Let the “WHY” Drive the “WHERE” and “HOW”
As I’ve learned to be less dogmatic about the HOW’s and WHERE’s of educating our children, I’ve also learned to more persistently and humbly pursue the WHY’s.
WHY are we educating our children? This again may seem obvious – we want our kids to be nurtured and equipped to be world-changers and contribute to society. As Christian parents, we also value this biblical directive that affirms our WHY’S:
“Train up a child in the way he should go, Even when he is old he will not depart from it.” Proverbs 22:6 NASB
We want our children to be engaged with their God-given purpose and gifting, and for them to value and be committed to that purpose.
HOW and WHERE does the engaging of our children’s hearts and minds for their purpose best happen? For one family, that engagement is best accomplished in a homeschool environment where curriculums and schedules are most easily customized by a parent (I share more on this in my next article: “Why We Homeschool: Passion – Not Dogma”). For another family, a public or private school classroom setting is best because of the structure and schedule it provides, or for the opportunities it offers their students. For some families, the logistics of educational engagement may vary from child to child within the family, or across different seasons of marriage, parenting, or vocation.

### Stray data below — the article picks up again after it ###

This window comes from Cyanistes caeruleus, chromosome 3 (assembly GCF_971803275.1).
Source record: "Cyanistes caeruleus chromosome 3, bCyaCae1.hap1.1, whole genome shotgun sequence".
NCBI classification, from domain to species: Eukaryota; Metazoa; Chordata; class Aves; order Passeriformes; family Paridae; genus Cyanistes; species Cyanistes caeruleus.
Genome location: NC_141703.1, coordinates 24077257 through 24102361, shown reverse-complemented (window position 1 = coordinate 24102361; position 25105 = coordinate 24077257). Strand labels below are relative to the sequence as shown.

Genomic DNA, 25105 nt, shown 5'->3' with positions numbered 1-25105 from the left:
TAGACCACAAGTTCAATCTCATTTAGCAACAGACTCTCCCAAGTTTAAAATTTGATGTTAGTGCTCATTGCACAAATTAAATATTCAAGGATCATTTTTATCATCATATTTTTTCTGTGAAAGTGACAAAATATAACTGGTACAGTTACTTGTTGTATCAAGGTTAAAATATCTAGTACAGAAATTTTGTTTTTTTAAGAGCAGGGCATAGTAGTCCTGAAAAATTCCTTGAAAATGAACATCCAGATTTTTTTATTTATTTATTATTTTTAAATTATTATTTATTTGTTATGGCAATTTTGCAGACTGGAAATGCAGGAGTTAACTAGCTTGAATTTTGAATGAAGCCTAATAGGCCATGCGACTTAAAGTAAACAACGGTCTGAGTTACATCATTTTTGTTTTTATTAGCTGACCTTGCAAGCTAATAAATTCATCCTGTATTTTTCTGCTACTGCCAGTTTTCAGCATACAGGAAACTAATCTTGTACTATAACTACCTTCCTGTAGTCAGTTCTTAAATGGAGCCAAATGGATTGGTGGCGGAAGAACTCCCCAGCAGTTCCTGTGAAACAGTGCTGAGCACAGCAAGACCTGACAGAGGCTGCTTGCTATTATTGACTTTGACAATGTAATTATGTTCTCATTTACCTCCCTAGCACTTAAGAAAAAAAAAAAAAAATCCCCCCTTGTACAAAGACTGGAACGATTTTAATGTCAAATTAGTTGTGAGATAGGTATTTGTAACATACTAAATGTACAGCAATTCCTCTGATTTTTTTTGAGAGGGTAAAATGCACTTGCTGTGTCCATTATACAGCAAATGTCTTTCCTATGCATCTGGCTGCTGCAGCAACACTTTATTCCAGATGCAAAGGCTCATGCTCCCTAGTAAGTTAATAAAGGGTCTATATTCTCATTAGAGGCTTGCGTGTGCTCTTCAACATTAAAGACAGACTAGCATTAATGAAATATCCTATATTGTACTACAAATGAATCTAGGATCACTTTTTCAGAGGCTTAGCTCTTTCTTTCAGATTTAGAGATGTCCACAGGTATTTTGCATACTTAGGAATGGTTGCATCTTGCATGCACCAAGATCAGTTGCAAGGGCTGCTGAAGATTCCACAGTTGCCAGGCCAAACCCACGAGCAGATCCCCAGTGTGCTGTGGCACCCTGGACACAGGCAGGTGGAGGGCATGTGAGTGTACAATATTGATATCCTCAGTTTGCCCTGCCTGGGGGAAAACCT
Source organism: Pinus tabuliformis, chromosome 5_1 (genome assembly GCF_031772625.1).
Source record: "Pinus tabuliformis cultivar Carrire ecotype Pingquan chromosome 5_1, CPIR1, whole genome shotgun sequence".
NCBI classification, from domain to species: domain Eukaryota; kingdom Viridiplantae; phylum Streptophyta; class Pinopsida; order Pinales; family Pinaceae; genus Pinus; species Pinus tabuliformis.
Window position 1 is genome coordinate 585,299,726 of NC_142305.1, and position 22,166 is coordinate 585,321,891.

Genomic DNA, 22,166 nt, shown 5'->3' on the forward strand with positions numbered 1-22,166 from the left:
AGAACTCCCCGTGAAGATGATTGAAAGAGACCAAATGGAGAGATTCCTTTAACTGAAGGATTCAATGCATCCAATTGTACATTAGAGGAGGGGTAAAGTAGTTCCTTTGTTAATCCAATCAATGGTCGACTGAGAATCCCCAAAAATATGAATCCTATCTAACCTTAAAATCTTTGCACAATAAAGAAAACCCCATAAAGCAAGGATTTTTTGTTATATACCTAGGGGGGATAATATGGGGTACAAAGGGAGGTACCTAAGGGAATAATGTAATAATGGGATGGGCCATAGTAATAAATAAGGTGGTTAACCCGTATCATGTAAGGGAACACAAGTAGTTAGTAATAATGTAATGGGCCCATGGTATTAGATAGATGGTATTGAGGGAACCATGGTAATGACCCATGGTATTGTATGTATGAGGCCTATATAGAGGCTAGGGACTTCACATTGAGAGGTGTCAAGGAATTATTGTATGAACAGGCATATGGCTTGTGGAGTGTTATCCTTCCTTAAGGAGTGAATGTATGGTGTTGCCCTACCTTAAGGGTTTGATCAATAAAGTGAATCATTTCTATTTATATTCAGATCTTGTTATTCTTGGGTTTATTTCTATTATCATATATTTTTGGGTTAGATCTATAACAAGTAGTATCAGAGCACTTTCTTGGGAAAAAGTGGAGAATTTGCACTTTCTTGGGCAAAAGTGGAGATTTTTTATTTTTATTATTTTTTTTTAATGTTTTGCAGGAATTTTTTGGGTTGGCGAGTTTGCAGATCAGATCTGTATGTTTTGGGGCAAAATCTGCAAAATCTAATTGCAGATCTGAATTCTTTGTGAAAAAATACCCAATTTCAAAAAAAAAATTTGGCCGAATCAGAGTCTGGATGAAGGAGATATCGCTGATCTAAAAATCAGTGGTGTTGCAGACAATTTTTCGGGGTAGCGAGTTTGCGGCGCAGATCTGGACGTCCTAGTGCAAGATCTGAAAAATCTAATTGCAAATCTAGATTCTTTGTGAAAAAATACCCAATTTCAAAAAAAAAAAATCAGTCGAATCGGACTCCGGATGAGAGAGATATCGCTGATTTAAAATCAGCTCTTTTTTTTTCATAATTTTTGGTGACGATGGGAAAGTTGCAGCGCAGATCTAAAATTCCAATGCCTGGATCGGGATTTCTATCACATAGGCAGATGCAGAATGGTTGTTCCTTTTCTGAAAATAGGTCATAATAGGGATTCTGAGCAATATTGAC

Relational Intentionality and the Big Picture
In hindsight, I’ve learned the following:
Regardless of where their kids’ educational settings are, parents relationally engaging the hearts of their children, from birth through the teen years, is paramount to training them for their purpose “in the way they should go” – and this does not equate to an endless smorgasbord of extracurricular activities to discover what may potentially make them seem significant.